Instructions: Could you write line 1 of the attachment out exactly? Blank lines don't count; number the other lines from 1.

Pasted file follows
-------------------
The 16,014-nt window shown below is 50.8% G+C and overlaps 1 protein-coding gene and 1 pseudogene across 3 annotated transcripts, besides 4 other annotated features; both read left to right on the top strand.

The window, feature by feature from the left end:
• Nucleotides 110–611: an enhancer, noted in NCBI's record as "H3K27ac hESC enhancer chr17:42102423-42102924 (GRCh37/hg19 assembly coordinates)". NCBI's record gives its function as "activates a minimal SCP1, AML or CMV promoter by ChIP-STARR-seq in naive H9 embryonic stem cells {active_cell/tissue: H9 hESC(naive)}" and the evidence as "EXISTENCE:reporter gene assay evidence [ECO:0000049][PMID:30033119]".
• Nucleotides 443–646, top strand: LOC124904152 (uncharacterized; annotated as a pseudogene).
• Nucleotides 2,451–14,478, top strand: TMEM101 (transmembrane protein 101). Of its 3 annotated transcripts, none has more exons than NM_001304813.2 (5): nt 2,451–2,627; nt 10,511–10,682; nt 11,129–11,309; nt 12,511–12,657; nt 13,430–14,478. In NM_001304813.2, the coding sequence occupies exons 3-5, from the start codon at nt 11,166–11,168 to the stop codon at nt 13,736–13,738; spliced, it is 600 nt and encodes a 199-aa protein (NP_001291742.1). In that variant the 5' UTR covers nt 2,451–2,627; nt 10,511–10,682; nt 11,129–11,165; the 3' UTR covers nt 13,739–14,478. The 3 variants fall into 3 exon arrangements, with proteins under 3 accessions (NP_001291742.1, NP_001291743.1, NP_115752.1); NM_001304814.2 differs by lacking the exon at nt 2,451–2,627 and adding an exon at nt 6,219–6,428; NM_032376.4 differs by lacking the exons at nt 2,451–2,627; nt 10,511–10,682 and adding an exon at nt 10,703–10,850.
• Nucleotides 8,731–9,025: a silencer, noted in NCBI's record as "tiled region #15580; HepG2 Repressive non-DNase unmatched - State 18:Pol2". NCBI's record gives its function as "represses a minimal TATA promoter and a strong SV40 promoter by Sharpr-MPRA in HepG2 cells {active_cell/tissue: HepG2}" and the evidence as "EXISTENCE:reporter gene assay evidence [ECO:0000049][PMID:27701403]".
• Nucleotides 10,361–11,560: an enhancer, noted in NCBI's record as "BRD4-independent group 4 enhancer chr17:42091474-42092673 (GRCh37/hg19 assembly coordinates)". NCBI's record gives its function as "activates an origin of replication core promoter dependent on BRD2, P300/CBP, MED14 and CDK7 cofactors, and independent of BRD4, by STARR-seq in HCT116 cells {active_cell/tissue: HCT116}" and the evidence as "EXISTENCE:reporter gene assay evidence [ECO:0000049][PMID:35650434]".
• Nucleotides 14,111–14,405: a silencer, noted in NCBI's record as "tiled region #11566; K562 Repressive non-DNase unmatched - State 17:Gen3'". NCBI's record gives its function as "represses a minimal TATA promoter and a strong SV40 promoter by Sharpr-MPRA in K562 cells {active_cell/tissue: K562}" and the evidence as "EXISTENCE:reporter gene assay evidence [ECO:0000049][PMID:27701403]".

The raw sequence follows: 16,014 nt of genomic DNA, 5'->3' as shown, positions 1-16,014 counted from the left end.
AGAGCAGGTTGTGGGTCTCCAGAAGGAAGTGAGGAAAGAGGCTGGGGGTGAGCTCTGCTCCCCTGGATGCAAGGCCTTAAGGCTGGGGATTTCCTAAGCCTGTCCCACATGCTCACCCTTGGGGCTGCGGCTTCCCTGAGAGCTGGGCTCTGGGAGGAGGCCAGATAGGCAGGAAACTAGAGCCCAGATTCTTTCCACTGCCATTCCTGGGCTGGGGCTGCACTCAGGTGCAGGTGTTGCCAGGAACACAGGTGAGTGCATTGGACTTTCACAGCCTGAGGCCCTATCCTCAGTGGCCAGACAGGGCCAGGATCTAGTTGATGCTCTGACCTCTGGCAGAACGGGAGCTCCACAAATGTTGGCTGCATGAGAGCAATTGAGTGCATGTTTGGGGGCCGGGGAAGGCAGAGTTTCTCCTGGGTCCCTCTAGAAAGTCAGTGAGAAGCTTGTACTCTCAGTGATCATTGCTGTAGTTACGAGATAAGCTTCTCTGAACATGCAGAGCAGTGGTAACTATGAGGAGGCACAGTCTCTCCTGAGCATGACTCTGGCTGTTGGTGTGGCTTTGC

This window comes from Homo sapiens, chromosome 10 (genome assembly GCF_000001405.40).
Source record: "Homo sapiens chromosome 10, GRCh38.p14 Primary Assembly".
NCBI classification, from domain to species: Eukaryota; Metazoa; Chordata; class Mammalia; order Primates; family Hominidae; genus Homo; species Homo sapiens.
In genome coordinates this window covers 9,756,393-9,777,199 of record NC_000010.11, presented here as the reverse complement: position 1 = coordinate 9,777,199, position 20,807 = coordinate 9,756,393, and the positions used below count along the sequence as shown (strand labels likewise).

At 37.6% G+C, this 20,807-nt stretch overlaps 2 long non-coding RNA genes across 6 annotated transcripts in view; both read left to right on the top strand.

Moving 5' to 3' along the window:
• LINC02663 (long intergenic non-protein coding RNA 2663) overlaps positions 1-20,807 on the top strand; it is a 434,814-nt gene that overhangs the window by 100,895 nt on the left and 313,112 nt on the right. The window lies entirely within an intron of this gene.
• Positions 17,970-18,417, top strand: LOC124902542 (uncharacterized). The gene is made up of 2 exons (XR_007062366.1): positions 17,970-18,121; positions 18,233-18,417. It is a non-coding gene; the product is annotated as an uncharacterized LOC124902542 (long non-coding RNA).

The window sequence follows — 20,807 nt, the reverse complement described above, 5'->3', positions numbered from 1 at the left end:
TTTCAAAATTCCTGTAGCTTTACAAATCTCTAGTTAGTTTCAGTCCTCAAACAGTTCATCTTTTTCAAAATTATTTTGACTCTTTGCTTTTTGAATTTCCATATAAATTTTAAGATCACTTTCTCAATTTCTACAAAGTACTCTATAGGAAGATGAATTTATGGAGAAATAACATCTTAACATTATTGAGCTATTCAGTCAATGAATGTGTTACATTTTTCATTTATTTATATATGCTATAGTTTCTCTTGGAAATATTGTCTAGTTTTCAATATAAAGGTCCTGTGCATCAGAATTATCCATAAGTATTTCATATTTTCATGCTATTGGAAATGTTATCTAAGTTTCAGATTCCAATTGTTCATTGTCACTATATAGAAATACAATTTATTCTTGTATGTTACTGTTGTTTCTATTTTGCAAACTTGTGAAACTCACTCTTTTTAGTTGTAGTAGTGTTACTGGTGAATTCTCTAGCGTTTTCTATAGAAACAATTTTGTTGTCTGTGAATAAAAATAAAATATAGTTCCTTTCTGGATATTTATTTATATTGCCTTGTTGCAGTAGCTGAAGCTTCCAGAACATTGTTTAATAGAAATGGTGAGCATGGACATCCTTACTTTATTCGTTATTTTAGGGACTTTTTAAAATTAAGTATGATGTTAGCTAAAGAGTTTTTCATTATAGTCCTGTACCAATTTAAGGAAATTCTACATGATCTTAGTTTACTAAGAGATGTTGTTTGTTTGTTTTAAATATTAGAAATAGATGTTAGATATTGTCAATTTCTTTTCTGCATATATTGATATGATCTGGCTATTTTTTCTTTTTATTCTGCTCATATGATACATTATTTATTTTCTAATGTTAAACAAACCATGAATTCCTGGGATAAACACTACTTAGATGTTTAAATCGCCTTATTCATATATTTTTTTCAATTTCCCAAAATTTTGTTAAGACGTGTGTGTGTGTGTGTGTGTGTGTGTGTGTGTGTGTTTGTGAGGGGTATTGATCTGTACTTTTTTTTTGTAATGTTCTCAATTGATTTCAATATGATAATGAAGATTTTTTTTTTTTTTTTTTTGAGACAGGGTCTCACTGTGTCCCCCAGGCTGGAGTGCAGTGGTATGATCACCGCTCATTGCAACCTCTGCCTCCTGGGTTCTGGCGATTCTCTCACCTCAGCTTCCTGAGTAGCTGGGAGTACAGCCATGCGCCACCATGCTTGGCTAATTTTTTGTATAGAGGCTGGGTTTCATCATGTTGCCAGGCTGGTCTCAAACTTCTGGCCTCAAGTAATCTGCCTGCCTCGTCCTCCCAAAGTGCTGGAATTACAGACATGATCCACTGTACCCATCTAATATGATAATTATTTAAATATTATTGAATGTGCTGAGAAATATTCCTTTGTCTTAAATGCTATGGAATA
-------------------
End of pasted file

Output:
The 16,014-nt window shown below is 50.8% G+C and overlaps 1 protein-coding gene and 1 pseudogene across 3 annotated transcripts, besides 4 other annotated features; both read left to right on the top strand.